Despite the global macro-economic uncertainties this year, Singapore's offshore industry has reason to stay cautiously optimistic, as the oil and gas sector to which it is dependent on has remained healthy.
The International Energy Agency (IEA) projected that global oil demand will increase at an annual rate of one percent per annum until 2030, raising the requirement from 85 barrels million per day in 2008 to 105 million barrels per day in 2030. The IEA also noted that any reduction in consumption from developed countries is more than offset by increasing demand from emerging economies with Asian economies such as China, India and the Association of Southeast Asian Nations expected to account for more than half of the global incremental demand for oil in the current decade.
Energy Business Analyst Douglas Westwood predicts that over the five-year period from 2011 to 2016, Asian companies will spend about $28.8 billion in investments in deepsea exploration, drilling and production, more than double the $11.6 billion spent in the previous five-year period of 2007 to2011.
As the foremost offshore repair and construction hub for the region, Singapore is reaping the benefits of the industry's robust growth.
"The outlook for the marine and offshore sector continues to be positive, buoyed by continued growth in Asia. China and India remain key growth engines and will likely account for half the global increment demand for energy from 2011 to 2020. Projections indicate that from 2011 to 2016, Asia's energy demand will drive Asian companies to invest about $29 billion on deepsea exploration, drilling and production. This is more than double the $12 billion spent from 2007 to 2011," Singapore's Second Minister for Trade and Industry S. Iswaran said in a November address.
A 2012 to 2013 outlook report published by Singapore Shiprepairing, Shipbuilding & Offshore Industries Directory (SSSOI) supports Iswaran's views. SSSOI noted in its report that between 2005 and 2009, the offshore industry grew at a compound rate of 18 percent to $14 billion (SDG 17 billion) and shipyards in Singapore have an enviable orderbook of over $9 billion (SDG 8 billion) stretching up to 2015.
Demand for High Specification Rigs Leads Growth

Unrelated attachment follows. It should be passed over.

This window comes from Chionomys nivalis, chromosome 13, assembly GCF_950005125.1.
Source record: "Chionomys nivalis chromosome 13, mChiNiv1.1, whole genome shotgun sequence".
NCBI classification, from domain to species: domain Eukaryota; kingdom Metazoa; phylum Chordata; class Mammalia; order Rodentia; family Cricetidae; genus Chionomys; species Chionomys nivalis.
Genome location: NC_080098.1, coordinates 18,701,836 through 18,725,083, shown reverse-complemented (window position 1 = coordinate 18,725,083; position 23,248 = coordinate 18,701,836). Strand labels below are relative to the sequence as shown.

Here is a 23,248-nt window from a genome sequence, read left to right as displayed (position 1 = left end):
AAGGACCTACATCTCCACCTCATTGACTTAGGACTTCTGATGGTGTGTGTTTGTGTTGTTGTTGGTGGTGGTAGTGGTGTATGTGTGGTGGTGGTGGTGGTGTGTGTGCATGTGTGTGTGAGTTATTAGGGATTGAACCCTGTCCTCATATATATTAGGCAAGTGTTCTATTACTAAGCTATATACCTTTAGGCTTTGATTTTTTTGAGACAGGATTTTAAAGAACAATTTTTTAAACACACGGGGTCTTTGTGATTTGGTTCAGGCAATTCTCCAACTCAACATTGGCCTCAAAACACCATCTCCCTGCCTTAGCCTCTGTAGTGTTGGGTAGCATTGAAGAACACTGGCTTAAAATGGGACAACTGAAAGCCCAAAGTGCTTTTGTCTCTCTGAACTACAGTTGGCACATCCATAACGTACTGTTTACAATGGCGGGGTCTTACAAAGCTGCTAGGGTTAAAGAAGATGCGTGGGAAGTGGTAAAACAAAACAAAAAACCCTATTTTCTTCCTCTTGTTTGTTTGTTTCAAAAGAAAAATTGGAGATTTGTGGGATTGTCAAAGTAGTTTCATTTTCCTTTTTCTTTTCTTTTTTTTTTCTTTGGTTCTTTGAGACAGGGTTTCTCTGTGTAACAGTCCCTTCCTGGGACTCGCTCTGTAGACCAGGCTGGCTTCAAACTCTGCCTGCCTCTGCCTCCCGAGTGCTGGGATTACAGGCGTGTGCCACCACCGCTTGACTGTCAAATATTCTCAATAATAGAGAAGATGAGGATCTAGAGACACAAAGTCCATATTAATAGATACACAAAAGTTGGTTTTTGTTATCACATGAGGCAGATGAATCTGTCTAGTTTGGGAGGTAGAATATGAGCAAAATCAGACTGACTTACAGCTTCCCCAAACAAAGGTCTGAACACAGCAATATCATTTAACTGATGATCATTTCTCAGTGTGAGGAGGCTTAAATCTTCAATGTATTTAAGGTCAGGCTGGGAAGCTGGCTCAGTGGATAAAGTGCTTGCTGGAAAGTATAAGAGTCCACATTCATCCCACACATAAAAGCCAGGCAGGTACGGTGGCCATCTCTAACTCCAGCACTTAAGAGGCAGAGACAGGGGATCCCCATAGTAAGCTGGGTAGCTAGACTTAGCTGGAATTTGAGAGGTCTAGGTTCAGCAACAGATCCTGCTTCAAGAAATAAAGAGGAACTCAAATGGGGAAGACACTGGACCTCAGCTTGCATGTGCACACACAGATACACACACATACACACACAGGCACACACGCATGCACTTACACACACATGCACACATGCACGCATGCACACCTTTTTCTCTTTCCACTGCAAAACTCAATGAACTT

Singapore-based rigbuilders and industry analysts say that demand for high specification rigs will lead the sector's growth in 2013 as drilling move towards deeper waters.
Maybank Kim Eng's Investment Analyst Yeak Chee Keong revealed in a November offshore sector report that business activities among the major rig builders – Keppel Offshore & Marine, Sembcorp Marine, Ezion – is likely to remain strong moving towards the end of 2012.
The order-win momentum from these companies is expected "to be sustained," Yeak noted in the report.
The drillships and semisubmersibles built by Keppel O&M – the world's largest rig builder – and Sembcorp Marine are especially sought after globally as the companies possess the technology required to build rigs capable of operating in deep waters depths of more than 4,921 feet (1,500 meters) and in ultra-deep water depths of 7,548 feet (2,300 meters).
Singapore rig builders will continue to grab contract wins on the strength of their proven track record, noted CIMB's Investment Analyst Lim Siew Khee, sharing the same views as Yeak. In her analysis, she noted that Chinese rig builders, such as Cosco Dalian, have tried to muscle into the rig industry by pricing their jackups at more than a 10 percent discount to that of Keppel O&M's. For example, a jackup built by Cosco Dalian could cost $170 million versus a jackup constructed by Keppel O&M that would cost $192 million. However, she noted that Chinese shipyards will face an uphill battle against their Singapore peers, who can consistently deliver quality rigs on schedule and in several instances ahead of schedule.
Notable wins this year for Singapore rig builders include Sembcorp Marine's subsidiary, PPL Shipyard, which secured two turnkey contracts - worth $434 million - for the construction of two jackups from Mexico's Integradora de Servicios Petroleros Oro Negro, and Keppel FELS' contract – worth $1.2 billion – with Ukraine's state-backed energy firm Naftogaz to build two semisubmersibles.
Requirement for Floating Production Systems to Rise
The offshore conversion sector – refabricating vessels to floating production systems (FPS) – is another bright spot for the industry. As offshore production increases, the demand for FPS is also expected to strengthen. The number of FPS has more than doubled over the last ten years to 250 units in 2010, and the demand for FPS is expected to increase by 20 percent over the next several years, according to an SSSOI report.
Over half of the floating production systems in the world are deployed in Latin America. Brazil drives demand as its national oil company Petrobras has multi-FPS developments in its pre-salt fields in the Campos and Santos basins. Increasingly, FPS are also being employed in Asian countries – such as Malaysia – to support deepwater operations.
The floating, production, storage and offloading (FPSO) unit is the industry-favorite, accounting for over 60 percent of the offshore sector, noted SSSOI. As the industry leader in FPSO conversion, to-date, two thirds of the world's FPSO contracts are owned by Singapore-based shipyards.
The prospects for Singapore's offshore sector can be best summed up in a paragraph of the address made by Iswaran in November:
"With rising offshore drilling and production activities, the demand for offshore rigs, platforms and support vessels is set to increase. Singapore is well-placed to ride this offshore wave as our shipyards have built up a sound track record of providing cost-effective, safe and timely deliveries. We are also able to meet [our] customers' needs by offering a full spectrum of customized products and in-house proprietary designs for offshore rigs."
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